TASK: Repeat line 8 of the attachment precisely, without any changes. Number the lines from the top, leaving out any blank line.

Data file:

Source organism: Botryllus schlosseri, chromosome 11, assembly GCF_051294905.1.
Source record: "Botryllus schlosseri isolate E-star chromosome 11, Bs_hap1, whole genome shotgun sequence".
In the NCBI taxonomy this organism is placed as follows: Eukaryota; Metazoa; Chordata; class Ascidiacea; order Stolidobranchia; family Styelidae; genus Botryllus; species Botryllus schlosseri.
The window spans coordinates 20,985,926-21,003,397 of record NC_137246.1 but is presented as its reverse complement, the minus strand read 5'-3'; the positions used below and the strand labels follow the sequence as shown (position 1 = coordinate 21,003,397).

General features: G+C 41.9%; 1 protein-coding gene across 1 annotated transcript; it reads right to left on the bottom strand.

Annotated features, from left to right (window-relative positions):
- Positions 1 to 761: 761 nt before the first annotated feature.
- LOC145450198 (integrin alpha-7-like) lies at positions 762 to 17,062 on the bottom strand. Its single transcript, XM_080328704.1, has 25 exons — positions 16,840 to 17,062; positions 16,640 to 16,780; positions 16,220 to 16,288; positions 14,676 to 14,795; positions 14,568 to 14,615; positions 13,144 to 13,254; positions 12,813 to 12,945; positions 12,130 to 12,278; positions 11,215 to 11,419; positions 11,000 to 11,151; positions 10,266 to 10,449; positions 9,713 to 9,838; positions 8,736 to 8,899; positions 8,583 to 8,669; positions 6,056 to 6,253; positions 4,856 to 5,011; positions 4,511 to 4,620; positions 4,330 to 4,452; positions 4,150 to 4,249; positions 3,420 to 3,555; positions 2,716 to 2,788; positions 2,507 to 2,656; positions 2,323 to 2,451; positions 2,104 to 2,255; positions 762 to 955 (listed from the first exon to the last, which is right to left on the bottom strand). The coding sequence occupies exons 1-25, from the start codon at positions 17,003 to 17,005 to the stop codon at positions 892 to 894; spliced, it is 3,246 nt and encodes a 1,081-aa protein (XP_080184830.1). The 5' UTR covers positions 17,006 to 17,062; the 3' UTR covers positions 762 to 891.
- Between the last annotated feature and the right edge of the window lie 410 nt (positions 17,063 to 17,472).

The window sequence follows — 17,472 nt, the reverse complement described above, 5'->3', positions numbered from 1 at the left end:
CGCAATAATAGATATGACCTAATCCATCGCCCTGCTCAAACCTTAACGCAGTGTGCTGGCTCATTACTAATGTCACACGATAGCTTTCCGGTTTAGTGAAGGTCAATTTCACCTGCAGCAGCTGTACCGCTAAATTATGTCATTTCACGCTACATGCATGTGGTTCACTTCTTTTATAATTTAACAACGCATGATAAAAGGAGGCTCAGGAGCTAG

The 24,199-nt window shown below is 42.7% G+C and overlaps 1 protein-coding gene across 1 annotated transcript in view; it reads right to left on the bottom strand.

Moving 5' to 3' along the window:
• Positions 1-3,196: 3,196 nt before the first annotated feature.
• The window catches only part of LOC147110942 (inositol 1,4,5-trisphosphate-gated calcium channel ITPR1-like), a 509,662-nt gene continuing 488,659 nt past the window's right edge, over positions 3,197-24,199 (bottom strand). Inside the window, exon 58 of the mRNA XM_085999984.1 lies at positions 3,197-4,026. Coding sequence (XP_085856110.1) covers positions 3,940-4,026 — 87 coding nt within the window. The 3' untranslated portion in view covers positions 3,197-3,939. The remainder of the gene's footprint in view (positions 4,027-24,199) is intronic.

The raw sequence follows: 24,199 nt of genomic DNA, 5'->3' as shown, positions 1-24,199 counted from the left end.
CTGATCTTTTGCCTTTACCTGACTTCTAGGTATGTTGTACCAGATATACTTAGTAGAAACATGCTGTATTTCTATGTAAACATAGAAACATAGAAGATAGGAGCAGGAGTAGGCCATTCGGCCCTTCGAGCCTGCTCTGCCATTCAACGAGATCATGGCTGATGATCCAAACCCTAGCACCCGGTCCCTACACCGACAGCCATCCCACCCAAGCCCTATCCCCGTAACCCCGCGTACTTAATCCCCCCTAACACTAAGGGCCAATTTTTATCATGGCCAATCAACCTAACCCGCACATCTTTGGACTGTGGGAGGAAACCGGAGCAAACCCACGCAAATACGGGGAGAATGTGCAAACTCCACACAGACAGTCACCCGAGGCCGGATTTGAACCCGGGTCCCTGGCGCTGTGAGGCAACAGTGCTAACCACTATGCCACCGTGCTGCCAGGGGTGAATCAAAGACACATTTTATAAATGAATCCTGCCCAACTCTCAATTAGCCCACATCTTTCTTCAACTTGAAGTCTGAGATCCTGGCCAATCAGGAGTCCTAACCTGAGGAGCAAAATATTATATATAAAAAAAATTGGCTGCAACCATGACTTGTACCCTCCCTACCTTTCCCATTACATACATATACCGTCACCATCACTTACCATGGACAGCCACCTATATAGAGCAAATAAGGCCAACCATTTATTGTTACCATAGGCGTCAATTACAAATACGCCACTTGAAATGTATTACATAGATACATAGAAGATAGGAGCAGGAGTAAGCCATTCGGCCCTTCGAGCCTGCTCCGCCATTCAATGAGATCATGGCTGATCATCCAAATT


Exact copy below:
- LOC145450198 (integrin alpha-7-like) lies at positions 762 to 17,062 on the bottom strand. Its single transcript, XM_080328704.1, has 25 exons — positions 16,840 to 17,062; positions 16,640 to 16,780; positions 16,220 to 16,288; positions 14,676 to 14,795; positions 14,568 to 14,615; positions 13,144 to 13,254; positions 12,813 to 12,945; positions 12,130 to 12,278; positions 11,215 to 11,419; positions 11,000 to 11,151; positions 10,266 to 10,449; positions 9,713 to 9,838; positions 8,736 to 8,899; positions 8,583 to 8,669; positions 6,056 to 6,253; positions 4,856 to 5,011; positions 4,511 to 4,620; positions 4,330 to 4,452; positions 4,150 to 4,249; positions 3,420 to 3,555; positions 2,716 to 2,788; positions 2,507 to 2,656; positions 2,323 to 2,451; positions 2,104 to 2,255; positions 762 to 955 (listed from the first exon to the last, which is right to left on the bottom strand). The coding sequence occupies exons 1-25, from the start codon at positions 17,003 to 17,005 to the stop codon at positions 892 to 894; spliced, it is 3,246 nt and encodes a 1,081-aa protein (XP_080184830.1). The 5' UTR covers positions 17,006 to 17,062; the 3' UTR covers positions 762 to 891.